CATHOLIC CHURCH APPOINTS A FATHER TO LEAD A PROTESTANT CHURCH!

1 min


saint-annes-cathedral
BELFAST
– A group of protestants protested the installment of the first Catholic priest at St. Anne’s Cathedral in Belfast, Northern Ireland.

Sunday, Fr. Edward O’Donnell, the priest of St. Brigid’s Catholic Church in Belfast, became the first Catholic to be one of the three ecumenical canons at St. Anne’s, a cathedral of the Church of Ireland within the Anglican communion.

The other two ecumenical canons at St. Anne’s are a Methodist minister and a Presbyterian minister, both coincidentally named Ruth Patterson. Father O’Donnell’s roles at St. Anne’s will allow him to
preach, lead prayers and read Scripture. The day of Fr. O’Donnell’s installment, around 50 people showed up protesting, carrying anti-Catholic signs reading “No Popery.”

David McLaughlin, secretary of the Government and Morals committee of the Free Presbyterian Church, helped organize the protest and said it was to defend “the doctrine of justification by faith alone, through grace alone, in Christ alone” — introduced by Martin Luther, a Catholic priest who broke from the Church in the 15th century.

“We have no doubt that his appointment will lead to a further dissolution of the Protestant faith within the Church of Ireland cathedral,” McLaughlin added.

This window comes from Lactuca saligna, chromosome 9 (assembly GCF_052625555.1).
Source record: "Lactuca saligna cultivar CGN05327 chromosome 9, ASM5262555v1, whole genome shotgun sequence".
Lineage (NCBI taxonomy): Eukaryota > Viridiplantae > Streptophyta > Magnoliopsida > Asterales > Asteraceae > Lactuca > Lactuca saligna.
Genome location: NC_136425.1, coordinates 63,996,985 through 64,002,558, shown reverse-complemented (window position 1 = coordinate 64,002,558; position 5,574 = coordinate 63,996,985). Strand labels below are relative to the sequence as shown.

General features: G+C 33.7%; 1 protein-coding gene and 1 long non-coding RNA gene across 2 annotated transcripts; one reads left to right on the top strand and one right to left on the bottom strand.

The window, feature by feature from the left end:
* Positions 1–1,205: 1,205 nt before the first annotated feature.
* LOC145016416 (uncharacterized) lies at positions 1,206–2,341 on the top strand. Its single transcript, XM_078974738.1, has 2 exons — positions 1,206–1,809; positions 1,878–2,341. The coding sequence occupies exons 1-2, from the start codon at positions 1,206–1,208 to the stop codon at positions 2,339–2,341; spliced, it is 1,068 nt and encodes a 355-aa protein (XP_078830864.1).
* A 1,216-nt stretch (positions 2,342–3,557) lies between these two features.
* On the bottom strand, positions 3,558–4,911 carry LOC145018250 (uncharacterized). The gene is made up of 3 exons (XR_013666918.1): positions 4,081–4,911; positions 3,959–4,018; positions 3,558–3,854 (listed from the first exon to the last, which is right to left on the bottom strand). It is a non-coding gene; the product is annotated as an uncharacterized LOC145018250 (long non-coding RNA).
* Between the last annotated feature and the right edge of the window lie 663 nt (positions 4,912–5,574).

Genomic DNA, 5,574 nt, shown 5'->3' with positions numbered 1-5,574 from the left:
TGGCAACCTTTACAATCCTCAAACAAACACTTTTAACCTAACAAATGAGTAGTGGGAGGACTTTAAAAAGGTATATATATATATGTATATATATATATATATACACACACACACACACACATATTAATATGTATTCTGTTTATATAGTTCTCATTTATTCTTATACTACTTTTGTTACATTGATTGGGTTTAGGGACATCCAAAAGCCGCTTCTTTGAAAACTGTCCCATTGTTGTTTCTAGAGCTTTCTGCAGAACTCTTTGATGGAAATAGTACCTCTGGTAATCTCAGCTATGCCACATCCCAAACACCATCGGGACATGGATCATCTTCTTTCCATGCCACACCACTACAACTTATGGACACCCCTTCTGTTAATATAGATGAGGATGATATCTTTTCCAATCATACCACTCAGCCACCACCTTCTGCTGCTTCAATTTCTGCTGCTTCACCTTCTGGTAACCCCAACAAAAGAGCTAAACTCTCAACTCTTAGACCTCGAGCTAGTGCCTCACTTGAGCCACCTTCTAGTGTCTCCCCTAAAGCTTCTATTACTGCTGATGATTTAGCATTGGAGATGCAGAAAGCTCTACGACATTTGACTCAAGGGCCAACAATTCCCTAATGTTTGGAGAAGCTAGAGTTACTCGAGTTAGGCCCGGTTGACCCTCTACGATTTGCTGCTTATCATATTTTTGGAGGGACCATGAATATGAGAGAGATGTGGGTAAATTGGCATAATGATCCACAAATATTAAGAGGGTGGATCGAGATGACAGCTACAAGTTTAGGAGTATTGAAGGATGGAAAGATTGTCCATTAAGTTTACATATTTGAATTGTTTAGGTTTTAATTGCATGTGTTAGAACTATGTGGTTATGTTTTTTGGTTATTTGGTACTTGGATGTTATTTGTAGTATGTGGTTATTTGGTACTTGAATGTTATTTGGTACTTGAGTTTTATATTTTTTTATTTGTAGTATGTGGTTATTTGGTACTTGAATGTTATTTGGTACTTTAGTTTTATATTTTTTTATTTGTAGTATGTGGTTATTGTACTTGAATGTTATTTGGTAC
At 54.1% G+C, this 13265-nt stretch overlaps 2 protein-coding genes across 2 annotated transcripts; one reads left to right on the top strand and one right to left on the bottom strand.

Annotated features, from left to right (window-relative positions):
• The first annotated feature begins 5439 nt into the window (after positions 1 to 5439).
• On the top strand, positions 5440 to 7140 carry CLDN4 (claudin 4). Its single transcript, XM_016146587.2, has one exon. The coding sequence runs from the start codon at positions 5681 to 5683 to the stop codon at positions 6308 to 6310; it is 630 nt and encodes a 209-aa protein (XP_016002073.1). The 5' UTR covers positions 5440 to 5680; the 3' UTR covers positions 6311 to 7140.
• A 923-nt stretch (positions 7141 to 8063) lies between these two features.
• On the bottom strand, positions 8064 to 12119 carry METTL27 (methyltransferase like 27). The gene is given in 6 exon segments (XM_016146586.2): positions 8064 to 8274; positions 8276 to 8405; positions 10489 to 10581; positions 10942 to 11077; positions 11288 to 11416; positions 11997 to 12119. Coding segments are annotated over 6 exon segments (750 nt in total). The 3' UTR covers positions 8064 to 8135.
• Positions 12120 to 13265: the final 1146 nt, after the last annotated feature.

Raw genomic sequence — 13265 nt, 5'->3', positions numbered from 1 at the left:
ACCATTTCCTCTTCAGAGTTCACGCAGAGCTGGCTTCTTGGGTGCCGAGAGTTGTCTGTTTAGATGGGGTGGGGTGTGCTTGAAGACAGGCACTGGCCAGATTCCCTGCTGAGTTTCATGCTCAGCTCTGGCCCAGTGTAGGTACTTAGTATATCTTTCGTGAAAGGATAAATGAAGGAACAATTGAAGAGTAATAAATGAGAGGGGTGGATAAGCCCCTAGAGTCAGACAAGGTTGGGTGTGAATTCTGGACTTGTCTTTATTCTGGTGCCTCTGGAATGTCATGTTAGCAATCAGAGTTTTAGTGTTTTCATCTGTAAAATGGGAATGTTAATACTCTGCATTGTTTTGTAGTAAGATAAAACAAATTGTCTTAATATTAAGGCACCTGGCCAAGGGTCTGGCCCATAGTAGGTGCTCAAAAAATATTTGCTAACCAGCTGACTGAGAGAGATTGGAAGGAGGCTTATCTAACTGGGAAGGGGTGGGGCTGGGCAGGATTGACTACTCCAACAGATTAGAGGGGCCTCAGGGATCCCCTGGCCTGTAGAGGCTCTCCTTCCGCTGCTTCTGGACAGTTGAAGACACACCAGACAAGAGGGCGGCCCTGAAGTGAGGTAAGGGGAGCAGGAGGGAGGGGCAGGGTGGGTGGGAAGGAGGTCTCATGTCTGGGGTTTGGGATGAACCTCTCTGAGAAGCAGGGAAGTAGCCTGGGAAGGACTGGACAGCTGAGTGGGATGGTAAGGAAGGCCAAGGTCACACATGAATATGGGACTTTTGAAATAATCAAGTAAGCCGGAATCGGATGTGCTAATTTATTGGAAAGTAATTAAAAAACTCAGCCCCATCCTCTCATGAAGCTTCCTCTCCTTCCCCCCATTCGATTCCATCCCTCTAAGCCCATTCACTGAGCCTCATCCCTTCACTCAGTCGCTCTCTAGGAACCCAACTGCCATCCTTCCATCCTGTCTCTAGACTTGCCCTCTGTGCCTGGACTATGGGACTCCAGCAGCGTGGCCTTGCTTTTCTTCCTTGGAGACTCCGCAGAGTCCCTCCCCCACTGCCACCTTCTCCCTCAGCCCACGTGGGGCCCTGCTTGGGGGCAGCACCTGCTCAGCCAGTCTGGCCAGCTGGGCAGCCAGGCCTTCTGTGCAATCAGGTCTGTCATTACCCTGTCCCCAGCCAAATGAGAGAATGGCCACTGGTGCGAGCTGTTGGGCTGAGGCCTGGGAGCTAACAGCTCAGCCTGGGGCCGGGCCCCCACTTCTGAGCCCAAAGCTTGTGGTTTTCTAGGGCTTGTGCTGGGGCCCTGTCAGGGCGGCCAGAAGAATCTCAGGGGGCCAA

“How soon will it be until the Mass, the confessional, worship of Mary, prayers for the dead, penance, are all introduced into the life and witness of the cathedral itself?”

Reverend Ian Brown, from the Martyrs Memorial Church in South Belfast, said the appointment of Fr. O’Donnell was a “retrograde step.”

Brown said that ecumenism, a movement that promotes cooperation and better understanding among different religious denominations, was just a way for “Rome to suck others under her skirt, with her having to be the dominant partner.” He complained that the Pope has already made statements “tantamount to the Protestant churches not being the true church.”

Hostility has existed between Catholics and Protestants in Northern Ireland for many years, with one of its worst periods during the 1970s and 1980s,culminating in riots and multiple civilian deaths. Although the Good
Friday Agreement of 1998 helped restore some measure of peace and order, tensions continue to remain between the two major religious groups.


Like it? Share with your friends!

0 Comments